“Perhaps it’s the more subtle experience of relief as a kind of lifting up that most interests me,” says Kim Dana Kupperman in her collection’s opening essay, “Relief.” But what makes the compilation of linked essays interesting to readers? Through deftly untwining stories from her life, she manages to lift us up even as her topics are decidedly downers.
Death, child custody battles, domestic violence, failed relationships, and more death parade through the book’s pages. In three distinct essays, the author spreads ashes – her mother’s, her brother’s, and her father’s. Yet, there’s no whine or moan to these pieces. Rather, Kupperman observes, records, and reports to us remembered details of these incidents, giving voice to moments that often go unspoken, releasing them into the air like her loved ones’ ashes. In doing so, she makes us hear the sounds around her, feel the objects she’s handling, and know the heft of each memory:
You wrap and store the leftovers, wring out the sponge used to clean the counter, turn out the light on the fingerprints that linger on the refrigerator door. Later you touch and sort, discard or keep for another time all the artifacts that testify to a life that has passed – a tiny bear carved of jade on my mother’s perfume tray, a fur hat on my brother’s bureau that my father cannot wear but which fits me...
As she deals with the necessary “arrangements” for her brother who has died of AIDS, she says, “I like to think of him lifting off from the landscape of pain his body had become. Like the heron I once saw that unfolded its wings and levitated from the road.”
Kupperman “likes to think.” Period. Her skill with the essay form makes this clear. But nowhere is her prowess more evident than when she partners with her own lively imagination. In “Habeus Corpus,” for example, her dying father finally presents her with the court transcripts from her parents’ custody battle for the 8-year-old Kimmie. Despite the pages and pages of orders, writs, and testimonies, the author must still supplement the documents with imagined nuances of detail: “Angry that things weren’t going her way, my mother would have suddenly appeared taller than she was; her very dark brown eyes would have seemed hot if you could touch them.” She imagines her mother’s lawyer, Sidney Koblentz, “as a lunchtime Scotch drinker (straight, no chaser), with a taste for beautiful women, fast cars, and expensive suits.” Speculating on the omissions of her Russian émigré grandmother, Kupperman combines known facts with family legend to re-create Fanya Weckstein’s story: “My grandmother stands on the deck to take some air, the late winter sunlight twining in and out of her auburn hair, lightening her already pale green eyes … She talks of Chekhov, perhaps telling the young man that she feels like Masha in Three Sisters, dressed in black because she is ‘in mourning for my life.’”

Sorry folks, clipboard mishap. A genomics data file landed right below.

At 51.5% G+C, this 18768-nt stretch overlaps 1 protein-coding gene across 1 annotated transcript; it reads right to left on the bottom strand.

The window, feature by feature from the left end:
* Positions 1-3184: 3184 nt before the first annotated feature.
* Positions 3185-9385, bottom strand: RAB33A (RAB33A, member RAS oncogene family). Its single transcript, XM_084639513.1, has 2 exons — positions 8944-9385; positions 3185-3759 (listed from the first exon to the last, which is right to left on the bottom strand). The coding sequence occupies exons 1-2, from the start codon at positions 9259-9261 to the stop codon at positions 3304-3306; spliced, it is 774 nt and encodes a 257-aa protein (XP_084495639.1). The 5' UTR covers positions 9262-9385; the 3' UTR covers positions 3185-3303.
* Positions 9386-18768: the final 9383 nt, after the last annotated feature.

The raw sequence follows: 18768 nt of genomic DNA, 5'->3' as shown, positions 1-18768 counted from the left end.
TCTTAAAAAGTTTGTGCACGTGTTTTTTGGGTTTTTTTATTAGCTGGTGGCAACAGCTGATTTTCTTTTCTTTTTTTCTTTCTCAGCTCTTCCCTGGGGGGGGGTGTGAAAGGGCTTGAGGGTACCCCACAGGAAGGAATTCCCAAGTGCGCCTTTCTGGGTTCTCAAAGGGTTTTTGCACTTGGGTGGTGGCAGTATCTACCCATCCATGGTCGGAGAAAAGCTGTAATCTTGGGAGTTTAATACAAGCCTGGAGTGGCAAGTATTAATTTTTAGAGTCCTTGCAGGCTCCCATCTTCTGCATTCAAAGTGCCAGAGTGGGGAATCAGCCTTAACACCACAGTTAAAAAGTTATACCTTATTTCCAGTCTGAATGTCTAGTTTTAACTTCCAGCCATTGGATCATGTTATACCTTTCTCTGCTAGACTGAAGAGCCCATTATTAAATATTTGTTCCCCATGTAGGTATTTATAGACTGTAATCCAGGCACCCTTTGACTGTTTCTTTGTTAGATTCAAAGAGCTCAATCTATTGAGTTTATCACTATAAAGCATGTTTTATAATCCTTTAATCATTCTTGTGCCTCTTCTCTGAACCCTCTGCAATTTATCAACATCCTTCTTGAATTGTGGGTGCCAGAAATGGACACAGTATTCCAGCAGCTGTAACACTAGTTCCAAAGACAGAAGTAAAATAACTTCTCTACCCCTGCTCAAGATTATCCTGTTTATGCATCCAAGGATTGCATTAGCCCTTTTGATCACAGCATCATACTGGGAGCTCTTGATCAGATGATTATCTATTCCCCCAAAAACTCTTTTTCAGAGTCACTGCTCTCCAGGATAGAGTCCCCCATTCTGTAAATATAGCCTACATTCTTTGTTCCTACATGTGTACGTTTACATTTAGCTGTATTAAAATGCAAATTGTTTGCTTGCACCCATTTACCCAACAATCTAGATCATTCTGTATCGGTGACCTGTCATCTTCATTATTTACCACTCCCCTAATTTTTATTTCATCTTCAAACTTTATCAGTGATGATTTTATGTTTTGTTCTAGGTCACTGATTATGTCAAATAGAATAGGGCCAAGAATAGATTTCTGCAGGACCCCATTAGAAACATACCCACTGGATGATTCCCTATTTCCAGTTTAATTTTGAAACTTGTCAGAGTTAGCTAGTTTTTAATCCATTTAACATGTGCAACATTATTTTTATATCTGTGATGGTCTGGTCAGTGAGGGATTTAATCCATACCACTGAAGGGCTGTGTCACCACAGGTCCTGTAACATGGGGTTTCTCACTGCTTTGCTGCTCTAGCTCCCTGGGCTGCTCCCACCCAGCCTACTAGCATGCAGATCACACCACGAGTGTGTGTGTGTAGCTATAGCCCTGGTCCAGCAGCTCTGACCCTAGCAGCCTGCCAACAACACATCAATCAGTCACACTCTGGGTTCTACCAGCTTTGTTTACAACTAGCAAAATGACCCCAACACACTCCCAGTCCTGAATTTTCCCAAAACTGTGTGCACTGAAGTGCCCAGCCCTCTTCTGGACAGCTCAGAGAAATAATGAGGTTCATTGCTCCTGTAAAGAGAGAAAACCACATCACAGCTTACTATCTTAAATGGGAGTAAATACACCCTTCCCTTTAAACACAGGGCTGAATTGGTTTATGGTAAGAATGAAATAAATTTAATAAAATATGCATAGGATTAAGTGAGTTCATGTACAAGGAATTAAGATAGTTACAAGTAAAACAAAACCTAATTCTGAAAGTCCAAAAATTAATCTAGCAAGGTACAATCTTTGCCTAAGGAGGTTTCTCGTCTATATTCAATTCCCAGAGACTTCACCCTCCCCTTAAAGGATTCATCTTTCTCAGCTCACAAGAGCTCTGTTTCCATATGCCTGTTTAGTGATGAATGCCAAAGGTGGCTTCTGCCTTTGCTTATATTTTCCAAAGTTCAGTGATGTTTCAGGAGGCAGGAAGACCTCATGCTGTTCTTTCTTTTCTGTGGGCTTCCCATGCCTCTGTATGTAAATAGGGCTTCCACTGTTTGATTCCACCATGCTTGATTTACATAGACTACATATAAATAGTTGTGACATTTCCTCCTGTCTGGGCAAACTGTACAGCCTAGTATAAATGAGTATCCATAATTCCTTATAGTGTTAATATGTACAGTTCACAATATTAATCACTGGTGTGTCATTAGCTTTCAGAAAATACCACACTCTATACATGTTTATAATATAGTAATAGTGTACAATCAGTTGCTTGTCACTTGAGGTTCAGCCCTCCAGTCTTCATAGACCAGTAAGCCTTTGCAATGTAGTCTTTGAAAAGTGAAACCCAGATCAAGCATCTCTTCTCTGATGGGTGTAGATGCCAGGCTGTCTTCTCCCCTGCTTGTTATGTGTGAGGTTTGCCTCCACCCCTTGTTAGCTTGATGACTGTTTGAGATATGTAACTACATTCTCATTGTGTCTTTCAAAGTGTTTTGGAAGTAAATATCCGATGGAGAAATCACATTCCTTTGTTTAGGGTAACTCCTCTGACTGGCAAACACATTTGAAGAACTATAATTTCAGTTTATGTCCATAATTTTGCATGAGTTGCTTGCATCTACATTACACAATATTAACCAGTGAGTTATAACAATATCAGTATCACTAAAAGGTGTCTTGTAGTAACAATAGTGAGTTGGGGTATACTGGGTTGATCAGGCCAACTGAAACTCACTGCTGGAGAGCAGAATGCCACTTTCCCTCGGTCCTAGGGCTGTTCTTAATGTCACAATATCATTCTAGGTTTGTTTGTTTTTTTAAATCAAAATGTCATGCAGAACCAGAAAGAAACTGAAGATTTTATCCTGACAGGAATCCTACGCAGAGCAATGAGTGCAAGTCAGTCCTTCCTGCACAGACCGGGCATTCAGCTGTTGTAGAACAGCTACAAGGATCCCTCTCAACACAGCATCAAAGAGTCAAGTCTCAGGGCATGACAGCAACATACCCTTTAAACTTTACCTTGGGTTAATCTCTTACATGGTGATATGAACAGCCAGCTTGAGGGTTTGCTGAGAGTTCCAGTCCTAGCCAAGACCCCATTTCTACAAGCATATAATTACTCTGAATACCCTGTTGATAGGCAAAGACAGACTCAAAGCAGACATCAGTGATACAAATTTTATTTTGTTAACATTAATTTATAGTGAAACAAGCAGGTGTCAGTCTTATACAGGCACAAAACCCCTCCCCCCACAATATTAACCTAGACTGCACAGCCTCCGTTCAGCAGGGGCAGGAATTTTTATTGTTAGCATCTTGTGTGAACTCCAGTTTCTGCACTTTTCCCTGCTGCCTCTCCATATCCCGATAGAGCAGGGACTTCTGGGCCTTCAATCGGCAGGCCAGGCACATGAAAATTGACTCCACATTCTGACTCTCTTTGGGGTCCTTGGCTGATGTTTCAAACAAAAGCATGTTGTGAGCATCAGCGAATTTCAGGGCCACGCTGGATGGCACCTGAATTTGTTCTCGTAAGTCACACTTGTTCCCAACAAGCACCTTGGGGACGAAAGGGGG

“Acts of omission,” as the author calls them, become the focus of two of the essays, one about Kupperman’s family history, and another about the culture of silence that permeates the lives of the battered women with whom she once worked. In “Teeth in the Wind,” she posits that the details we omit in our own life stories define us as distinctly as those details we choose to include. And those stories trickle forward, coloring the family history for generations: “Perhaps we participate in acts of omission to shape memory into something manageable and safe. Who has the room inside their psyche to remember everything, carry the weight of how things felt, and still get out of bed each morning?”
In referring to the autobiographical essays as missives, Kupperman imbues them with an even stronger dose of the personal. And her ordering of essays, which defies a linear timeline, mimics the flow of a conversation between friends. One of the most innovative missives is “Nine Segments of Orange,” in which the author worries about the meaning of the color orange. The whole is composed of nine mini-essays, or segments, each considering a different aspect of the color: “For example, in foods I no longer eat – Creamsicles, Cheese Nips, and Orange Crush – but whose familiarity somehow anchors me.”
Neither last nor least, the book’s title essay reproduces a conversation in which the author asks an elderly woman friend to divulge her fried chicken recipe. The response is pure poetry, and worth the price of admission: “Her voice, like some holy place, issues from a warm brown prayer of a face.…When she’s done speaking, she rocks in her rocker, hands loosely clasped in her lap. We sit in silence, the secret she has spoken floating between us as if it were a feather.”